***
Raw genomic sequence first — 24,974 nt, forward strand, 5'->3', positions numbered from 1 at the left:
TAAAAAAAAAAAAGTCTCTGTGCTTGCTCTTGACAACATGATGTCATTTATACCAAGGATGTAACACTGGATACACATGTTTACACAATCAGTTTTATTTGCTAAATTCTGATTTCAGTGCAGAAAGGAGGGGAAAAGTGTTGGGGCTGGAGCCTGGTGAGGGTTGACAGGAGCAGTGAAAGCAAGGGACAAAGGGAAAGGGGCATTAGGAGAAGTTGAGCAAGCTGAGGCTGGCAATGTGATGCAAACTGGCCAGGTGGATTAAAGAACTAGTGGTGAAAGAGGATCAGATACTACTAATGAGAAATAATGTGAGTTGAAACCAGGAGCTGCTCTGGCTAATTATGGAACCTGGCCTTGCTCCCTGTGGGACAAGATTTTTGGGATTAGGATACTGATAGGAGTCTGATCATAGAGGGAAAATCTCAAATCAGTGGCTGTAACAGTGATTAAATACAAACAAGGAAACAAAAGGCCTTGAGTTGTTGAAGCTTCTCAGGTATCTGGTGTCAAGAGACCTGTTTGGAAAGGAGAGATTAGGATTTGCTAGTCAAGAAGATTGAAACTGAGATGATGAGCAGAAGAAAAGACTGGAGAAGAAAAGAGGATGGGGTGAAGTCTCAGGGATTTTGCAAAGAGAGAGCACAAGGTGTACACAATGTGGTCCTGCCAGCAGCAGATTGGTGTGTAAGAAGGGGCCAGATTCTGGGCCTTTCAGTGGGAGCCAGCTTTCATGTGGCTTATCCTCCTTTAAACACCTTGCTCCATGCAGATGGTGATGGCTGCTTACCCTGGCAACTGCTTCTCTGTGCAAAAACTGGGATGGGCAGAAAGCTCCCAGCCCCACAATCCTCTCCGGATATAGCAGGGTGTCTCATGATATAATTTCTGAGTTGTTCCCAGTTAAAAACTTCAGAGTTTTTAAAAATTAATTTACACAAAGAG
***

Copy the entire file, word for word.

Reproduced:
Raw genomic sequence first — 24,974 nt, forward strand, 5'->3', positions numbered from 1 at the left:
TAAAAAAAAAAAAGTCTCTGTGCTTGCTCTTGACAACATGATGTCATTTATACCAAGGATGTAACACTGGATACACATGTTTACACAATCAGTTTTATTTGCTAAATTCTGATTTCAGTGCAGAAAGGAGGGGAAAAGTGTTGGGGCTGGAGCCTGGTGAGGGTTGACAGGAGCAGTGAAAGCAAGGGACAAAGGGAAAGGGGCATTAGGAGAAGTTGAGCAAGCTGAGGCTGGCAATGTGATGCAAACTGGCCAGGTGGATTAAAGAACTAGTGGTGAAAGAGGATCAGATACTACTAATGAGAAATAATGTGAGTTGAAACCAGGAGCTGCTCTGGCTAATTATGGAACCTGGCCTTGCTCCCTGTGGGACAAGATTTTTGGGATTAGGATACTGATAGGAGTCTGATCATAGAGGGAAAATCTCAAATCAGTGGCTGTAACAGTGATTAAATACAAACAAGGAAACAAAAGGCCTTGAGTTGTTGAAGCTTCTCAGGTATCTGGTGTCAAGAGACCTGTTTGGAAAGGAGAGATTAGGATTTGCTAGTCAAGAAGATTGAAACTGAGATGATGAGCAGAAGAAAAGACTGGAGAAGAAAAGAGGATGGGGTGAAGTCTCAGGGATTTTGCAAAGAGAGAGCACAAGGTGTACACAATGTGGTCCTGCCAGCAGCAGATTGGTGTGTAAGAAGGGGCCAGATTCTGGGCCTTTCAGTGGGAGCCAGCTTTCATGTGGCTTATCCTCCTTTAAACACCTTGCTCCATGCAGATGGTGATGGCTGCTTACCCTGGCAACTGCTTCTCTGTGCAAAAACTGGGATGGGCAGAAAGCTCCCAGCCCCACAATCCTCTCCGGATATAGCAGGGTGTCTCATGATATAATTTCTGAGTTGTTCCCAGTTAAAAACTTCAGAGTTTTTAAAAATTAATTTACACAAAGAG